Sometimes, our pets can seem so much like our children that it’s hard to remember they’re not actually people. And when it comes to estate planning, it’s easy to make the mistake of treating a pet like a person by including Fido or Fluffy in your Will, and leaving property directly to him or her.
The problem with this is that, in the eyes of the law, pets are property themselves, so you can’t leave property to them.
There are two ways to provide for your pet after you’re gone.
1. Leave your pet to a friend or family member, and leave that person a sum of money or property along with a request that the money be used to care for your pet. This option is best used when you are confident that your chosen caregiver will, in fact, keep and take care of your pet. Unscrupulous caregivers have been known to abandon pets and keep the money for other uses and, with this option, there’s no way to force a caregiver to follow your wishes.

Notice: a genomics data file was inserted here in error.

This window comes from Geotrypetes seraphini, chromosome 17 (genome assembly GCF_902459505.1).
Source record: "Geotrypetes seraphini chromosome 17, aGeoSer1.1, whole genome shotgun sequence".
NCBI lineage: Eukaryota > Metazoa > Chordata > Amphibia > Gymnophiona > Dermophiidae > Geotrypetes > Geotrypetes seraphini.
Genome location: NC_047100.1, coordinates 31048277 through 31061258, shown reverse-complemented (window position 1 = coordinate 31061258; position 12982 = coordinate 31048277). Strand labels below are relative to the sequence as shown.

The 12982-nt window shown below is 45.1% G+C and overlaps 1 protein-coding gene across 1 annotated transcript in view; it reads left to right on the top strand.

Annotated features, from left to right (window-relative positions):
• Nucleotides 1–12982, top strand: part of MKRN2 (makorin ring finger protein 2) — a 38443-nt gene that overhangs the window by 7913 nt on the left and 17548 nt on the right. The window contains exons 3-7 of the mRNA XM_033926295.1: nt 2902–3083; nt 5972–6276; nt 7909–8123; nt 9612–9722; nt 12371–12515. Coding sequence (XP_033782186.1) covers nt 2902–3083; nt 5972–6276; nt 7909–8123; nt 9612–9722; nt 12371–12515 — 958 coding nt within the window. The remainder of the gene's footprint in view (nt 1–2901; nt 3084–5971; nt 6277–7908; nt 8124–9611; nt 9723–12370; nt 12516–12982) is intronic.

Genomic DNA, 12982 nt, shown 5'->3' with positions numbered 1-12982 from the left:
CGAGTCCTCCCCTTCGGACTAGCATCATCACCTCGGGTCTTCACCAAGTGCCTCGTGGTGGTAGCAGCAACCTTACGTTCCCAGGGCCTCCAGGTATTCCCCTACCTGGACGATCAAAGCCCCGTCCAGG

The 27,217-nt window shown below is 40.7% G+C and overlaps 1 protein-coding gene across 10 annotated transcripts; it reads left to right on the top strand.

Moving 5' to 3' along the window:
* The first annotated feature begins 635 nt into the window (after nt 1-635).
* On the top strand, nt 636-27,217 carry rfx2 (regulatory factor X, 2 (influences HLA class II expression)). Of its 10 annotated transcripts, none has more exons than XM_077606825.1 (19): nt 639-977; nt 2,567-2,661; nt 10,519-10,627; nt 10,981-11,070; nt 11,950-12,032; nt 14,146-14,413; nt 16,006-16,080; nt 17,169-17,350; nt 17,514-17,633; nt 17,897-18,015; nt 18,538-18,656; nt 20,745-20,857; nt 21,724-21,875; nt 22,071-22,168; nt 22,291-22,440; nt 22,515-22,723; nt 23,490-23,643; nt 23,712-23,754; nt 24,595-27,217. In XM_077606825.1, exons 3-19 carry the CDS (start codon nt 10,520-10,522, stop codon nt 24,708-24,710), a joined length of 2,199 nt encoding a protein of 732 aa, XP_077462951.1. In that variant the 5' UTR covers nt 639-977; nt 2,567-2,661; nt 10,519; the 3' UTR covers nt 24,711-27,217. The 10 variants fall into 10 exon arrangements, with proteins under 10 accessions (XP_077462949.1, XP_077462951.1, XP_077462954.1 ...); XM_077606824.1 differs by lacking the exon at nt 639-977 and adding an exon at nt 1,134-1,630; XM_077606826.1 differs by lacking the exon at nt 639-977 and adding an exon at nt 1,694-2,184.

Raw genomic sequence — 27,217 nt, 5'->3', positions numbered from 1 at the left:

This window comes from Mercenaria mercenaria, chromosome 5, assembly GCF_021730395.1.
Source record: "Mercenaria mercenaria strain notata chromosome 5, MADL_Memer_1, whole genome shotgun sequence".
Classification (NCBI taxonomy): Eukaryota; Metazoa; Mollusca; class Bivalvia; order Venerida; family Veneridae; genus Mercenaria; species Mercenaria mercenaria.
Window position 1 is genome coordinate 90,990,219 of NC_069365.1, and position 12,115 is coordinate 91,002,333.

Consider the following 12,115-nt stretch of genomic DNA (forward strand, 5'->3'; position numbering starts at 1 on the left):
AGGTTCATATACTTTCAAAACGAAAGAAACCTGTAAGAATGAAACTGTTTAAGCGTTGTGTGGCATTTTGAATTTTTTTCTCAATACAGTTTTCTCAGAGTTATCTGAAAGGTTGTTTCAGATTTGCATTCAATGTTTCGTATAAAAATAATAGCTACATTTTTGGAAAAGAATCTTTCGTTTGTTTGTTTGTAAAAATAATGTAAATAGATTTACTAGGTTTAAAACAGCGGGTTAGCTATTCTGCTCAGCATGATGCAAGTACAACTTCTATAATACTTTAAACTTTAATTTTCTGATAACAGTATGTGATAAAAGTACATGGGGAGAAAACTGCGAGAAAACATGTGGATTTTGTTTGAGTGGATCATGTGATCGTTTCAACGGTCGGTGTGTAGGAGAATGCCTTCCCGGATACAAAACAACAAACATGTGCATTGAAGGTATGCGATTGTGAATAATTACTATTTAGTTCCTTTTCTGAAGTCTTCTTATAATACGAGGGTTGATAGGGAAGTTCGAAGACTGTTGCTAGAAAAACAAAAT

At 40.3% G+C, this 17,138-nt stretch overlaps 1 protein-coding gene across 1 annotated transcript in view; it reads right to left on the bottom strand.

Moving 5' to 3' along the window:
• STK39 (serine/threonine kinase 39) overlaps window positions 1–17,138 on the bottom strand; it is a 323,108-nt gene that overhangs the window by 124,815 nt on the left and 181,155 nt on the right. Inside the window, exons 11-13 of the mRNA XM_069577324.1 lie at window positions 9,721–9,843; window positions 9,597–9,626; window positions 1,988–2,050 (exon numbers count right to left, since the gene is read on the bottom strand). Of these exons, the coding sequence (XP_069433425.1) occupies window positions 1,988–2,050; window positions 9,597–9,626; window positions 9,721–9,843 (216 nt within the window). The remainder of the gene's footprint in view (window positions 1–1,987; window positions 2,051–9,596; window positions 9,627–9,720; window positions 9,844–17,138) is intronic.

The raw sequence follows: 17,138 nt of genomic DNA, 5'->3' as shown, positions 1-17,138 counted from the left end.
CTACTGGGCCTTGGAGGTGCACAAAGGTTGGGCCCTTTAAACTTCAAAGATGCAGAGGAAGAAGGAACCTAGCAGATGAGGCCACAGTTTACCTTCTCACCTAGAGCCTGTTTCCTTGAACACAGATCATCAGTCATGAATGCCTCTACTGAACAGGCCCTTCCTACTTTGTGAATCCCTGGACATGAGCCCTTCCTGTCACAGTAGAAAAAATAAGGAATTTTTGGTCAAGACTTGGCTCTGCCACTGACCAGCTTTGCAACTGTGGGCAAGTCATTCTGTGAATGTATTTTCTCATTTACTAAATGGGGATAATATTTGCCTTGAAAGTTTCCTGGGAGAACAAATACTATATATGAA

2. Establish a trust for the care of your pet after you pass away. With this choice, you name a caregiver who will be responsible for the hands-on care of your pet, you name a trustee who will be in charge of your pet’s money. You then fund the trust with sufficient money or property to meet your pet’s needs during its lifetime. You also leave written instructions for how your pet is to be taken care of. This way, the obligations of the trustee and the caregiver can be legally enforced.
Your estate planning attorney can help you determine the best way to include your pet in your estate plan.
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